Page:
The accompanying music too intensifies the tension and builds up the anticipation for the audience.

When the movie starts, it looks like an ordinary drama with a mom with her teenage kids, a promotion at work, the daughter running against a rival teammate for the captain position, and a disabled young boy being bullied and blackmailed. All looks pretty ordinary.

One interesting tiny thing, though, is that it is a bit contradictory when the cheerleading coach tells the girls that they will be voting to choose their next team leader but then goes to ask Pim on the side to ask her whether she would be willing to continue being the team captain for another year even though, that decision lay with the team.

It is also pretty weird that despite it raining heavily outside in one of the scenes, Pim and Patt’s house curtains are not drawn, which doesn’t really resonate with what one would expect in a real-life situation.

The sound effects, together with a consistent monotonous humming that accompany the shots giving the audience a tour around the house during the night, are good enough to give the audience the creeps setting the mood for the terror set to unfold later on in the movie.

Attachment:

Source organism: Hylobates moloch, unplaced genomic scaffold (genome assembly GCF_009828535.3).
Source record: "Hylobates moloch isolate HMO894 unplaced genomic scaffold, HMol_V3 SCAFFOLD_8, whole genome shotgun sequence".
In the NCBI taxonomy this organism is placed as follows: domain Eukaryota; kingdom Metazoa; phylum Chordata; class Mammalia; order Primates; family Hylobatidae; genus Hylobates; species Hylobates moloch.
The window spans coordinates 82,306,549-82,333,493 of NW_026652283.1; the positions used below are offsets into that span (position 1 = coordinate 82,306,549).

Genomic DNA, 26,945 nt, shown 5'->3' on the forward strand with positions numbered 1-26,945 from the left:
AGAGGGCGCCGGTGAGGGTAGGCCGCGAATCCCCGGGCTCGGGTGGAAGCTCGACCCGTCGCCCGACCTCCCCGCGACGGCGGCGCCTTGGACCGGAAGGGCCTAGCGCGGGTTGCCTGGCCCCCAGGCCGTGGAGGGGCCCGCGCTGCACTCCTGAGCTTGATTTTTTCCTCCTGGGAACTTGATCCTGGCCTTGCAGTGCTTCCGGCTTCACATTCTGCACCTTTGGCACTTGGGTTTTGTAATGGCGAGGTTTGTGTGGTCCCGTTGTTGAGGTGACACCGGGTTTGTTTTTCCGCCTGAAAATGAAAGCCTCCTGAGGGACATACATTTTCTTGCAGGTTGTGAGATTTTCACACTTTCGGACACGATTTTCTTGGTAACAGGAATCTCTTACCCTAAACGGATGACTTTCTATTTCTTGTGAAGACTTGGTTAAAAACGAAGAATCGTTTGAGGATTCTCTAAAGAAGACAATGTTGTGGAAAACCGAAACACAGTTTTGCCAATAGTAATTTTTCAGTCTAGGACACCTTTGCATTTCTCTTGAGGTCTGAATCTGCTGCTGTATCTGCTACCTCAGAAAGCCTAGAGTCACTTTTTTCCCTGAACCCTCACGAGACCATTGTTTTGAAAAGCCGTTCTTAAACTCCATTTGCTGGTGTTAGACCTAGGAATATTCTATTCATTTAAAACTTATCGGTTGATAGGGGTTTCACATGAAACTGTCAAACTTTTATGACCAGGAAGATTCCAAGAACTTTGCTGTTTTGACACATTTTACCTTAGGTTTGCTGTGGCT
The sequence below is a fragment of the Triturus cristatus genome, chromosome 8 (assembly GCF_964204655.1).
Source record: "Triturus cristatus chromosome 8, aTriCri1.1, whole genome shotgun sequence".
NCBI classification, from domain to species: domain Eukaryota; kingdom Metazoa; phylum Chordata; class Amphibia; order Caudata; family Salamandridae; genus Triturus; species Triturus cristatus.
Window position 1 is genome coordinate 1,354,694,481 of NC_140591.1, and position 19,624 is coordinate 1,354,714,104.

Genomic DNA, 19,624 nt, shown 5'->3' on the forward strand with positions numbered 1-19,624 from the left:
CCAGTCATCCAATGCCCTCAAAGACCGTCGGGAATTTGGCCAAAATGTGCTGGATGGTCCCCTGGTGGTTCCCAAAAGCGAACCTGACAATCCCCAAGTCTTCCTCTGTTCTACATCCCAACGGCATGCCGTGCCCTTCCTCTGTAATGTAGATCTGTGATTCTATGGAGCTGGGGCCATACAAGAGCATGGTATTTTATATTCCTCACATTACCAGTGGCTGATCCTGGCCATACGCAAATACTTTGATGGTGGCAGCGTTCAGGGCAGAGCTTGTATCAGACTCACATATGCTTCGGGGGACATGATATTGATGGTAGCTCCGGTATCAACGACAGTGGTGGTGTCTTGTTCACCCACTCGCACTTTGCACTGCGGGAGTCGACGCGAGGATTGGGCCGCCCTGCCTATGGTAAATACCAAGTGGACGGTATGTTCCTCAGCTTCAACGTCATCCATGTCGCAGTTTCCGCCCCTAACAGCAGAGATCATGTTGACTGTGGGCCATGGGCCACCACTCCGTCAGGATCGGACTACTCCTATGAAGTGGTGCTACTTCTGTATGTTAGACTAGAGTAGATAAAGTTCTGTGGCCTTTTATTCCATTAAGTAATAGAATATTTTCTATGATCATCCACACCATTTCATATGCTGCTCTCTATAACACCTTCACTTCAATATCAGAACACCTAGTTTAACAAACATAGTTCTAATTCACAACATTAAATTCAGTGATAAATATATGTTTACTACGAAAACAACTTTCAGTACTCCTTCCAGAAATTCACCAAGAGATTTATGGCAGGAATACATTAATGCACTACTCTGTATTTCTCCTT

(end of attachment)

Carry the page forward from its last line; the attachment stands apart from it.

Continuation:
The writing is fantastic. The storyline is entirely unexpected, and the path the narrative takes is not an obvious one. What the characters think as real isn’t but their conscious questioning their past deeds.

However, the manifestation of the alternate wormhole is not explained in the narrative as one cant tell whether it was a hallucination, a vision, or it really happened.

The direction is excellent as well. The way the story is organized and paced is brilliant. Slow burns alternating with intense freaky stuff building up, then slowing down again before picking up as the film progresses to a climax.

The weirdness and strangeness surrounding the grandparents do tell the audience that there is something sinister behind these serious nice-looking oldies, coupled with the fact that their mom never told the kids that they have grandparents.

The performances are okay, and especially the grandmother is fantastic. Switching from a sweet, caring old lady to a strict one who wouldn’t stand any misbehavior and then to a deranged woman who can murder someone the next minute. 

The troubled person battling dementia comes out excellent. What’s more perplexing is how it all of a sudden goes away, and she apparently can’t remember a thing.

Props to the grandfather actor too, as his looks straight away tell exactly what kind of a person he is. However, his voice sounds a bit exaggerated. Since it is dubbed, it may be a matter of being lost in translation.